Furrer+Frey proposes tractor swapping for long-haul trucks

Opbrid Trůkbaar truck1

While short-haul applications such as local delivery trucks, port drayage trucks and city buses are perfect candidates for electrification, long-haul trucking will likely prove more of a challenge, because of battery-electric vehicles’ limited range.

Now Furrer+Frey, a Swiss firm that provides a wide range of rail transport products and services, has proposed a simple, low-tech solution: tractor swapping.

In a recent presentation outlining the concept, Roger Bedell, Product Director of Opbrid Fast Charge Systems at Furrer+Frey, noted that a variety of solutions have been suggested for shifting long-haul trucking to electric drive, including the use of overhead catenaries; in-road inductive charging; ultra-fast battery recharging; and battery swapping.

The first two require major investments in infrastructure; the third relies on heavier, lower energy density LTO batteries and ultra-high charging rates; and the fourth is technically difficult, given the size of the battery packs and the need for dedicated swap stations.

Under the proposed tractor swapping model, a tractor-trailer with a low charge pulls into a station where a fully charged tractor is waiting. The driver switches tractors and departs with a full pack, leaving the first tractor to recharge.

A couple of enabling technologies could streamline the process:

  • The Jost KKS automated coupling system, a fully automatic driver assistance system that controls all functions of the coupling and decoupling process, including an automated interface for pneumatic and electric connections.
  • The Furrer+Frey Opbrid Trůkbaar, an overhead high-power charging system for heavy-duty vehicles that supports power levels up to 650 kW.

A tractor swapping system would be simple and fast, with no need for special infrastructure. However, Bedell graciously pointed out that there are a couple of disadvantages. Precise scheduling would be required to avoid idle tractors, and delays could propagate through the system, as is the case with air travel. Such a business model would also favor large shippers.



Source: Furrer+Frey via Green Car Congress

  • brian_gilbert

    1: Tractor swapping would also be useful in connection with completely driverless zones/countries, A driven tractor would be used outside the zone and hand over to a driverless tractor at the border of the driverless zone/country.

    2: The driverless tractors would probably be owned by a hire company licenced to operate in the zone. There would therefore be no problem having it waiting ready-charged at the changeover point, There would also be no problem with swapping to another driverless tractor during long journeys.

    • rogerbedell

      Of course. Tractor swapping is completely compatible with driverless vehicles. In fact, I talked with some Volvo engineers who said that the complete tractor swap operation can be automated now, letting the driver rest (or get a coffee). Then the swap operation doesn’t eat into driving time.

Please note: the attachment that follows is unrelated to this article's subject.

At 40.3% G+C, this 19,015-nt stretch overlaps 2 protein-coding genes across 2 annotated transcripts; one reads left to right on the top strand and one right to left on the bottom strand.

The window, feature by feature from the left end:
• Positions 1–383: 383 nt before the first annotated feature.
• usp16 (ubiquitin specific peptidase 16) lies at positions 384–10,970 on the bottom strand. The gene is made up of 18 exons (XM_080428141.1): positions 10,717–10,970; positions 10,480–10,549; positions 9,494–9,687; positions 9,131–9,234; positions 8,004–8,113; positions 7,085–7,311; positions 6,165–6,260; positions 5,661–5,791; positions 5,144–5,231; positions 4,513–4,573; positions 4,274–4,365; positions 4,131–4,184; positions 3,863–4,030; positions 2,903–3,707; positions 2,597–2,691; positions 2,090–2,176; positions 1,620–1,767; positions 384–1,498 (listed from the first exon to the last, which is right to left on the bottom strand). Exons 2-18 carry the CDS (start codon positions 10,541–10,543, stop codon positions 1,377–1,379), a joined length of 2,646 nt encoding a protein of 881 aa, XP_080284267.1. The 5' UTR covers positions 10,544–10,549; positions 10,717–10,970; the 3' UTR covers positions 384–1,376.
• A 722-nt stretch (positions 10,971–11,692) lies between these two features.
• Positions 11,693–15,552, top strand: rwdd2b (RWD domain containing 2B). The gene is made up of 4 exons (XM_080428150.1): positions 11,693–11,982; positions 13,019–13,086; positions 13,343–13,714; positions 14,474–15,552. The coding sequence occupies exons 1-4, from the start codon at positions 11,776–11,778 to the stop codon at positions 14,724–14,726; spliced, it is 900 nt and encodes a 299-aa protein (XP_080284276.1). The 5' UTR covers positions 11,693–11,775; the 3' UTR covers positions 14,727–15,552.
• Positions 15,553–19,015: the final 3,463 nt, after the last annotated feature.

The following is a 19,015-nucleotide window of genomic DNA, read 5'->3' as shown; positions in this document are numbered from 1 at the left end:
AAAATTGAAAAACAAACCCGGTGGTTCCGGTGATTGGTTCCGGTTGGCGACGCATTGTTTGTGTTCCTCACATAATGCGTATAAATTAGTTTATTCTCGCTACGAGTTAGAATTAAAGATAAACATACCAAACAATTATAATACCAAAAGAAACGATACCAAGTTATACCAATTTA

• Geoff

    Wouldn’t putting batteries in the trailer be a better solution? Having an electric tractor with enough onboard range to get to the trailer (from previous job or charge station) then couple it to long range batteries on the trailer for the line haul seems more effective.

    Trailers sit for hours at depots and warehouses so have a better opportunity to be fast charged, and are hauled 1000+km each night. You’d still need the same battery capacity on the road to cover the range, however eliminate swapping time and the capital cost of the additional tractor units.

    • brian_gilbert

      You need to do a project spreadsheet for the alternatives to decide and it might be best in some places but not others. THe commonest batteries used (lithium-ion) are very heavy and very costly per kwh. Trailers are more likely to be idle than tractors and you do not want the expensive battery to be idle.

      No large system is likely to go live within 5 years becuase it must involve a government and therefore politics. In that time battery texhnology will have increased significanly. Hopefully batteries by then can be fast-charged and a lot cheaper and lighter per kwh, One favourable factor is that lithium-ion batteries are only preferred now becuase driven electric vehicles are only used a small,part of the day. (Their capaciry reduces with use.) With high usage per day other types are more more suitable/cheaper per kwh.

      • rogerbedell

        What I’m looking for is the transport case with most diesel use per vehicle per hour. Then the business case that exploits the cost differential between diesel and electricity goes to its maximum. Long haul trucks are the highest users of diesel in the transport arena, therefore, they are the best targets for electrification. If the business case is validated, we don’t need to wait for governments.

        • brian_gilbert

          Offhand another high user of diesl vehicles would be a taxi operator where the vehicles operated 24 hours a day with drivers working shifts. I think most London Taxis are diesel but there is currently talk of taxing diesel vehicles smore because of the new measure of how much harm the gasses do”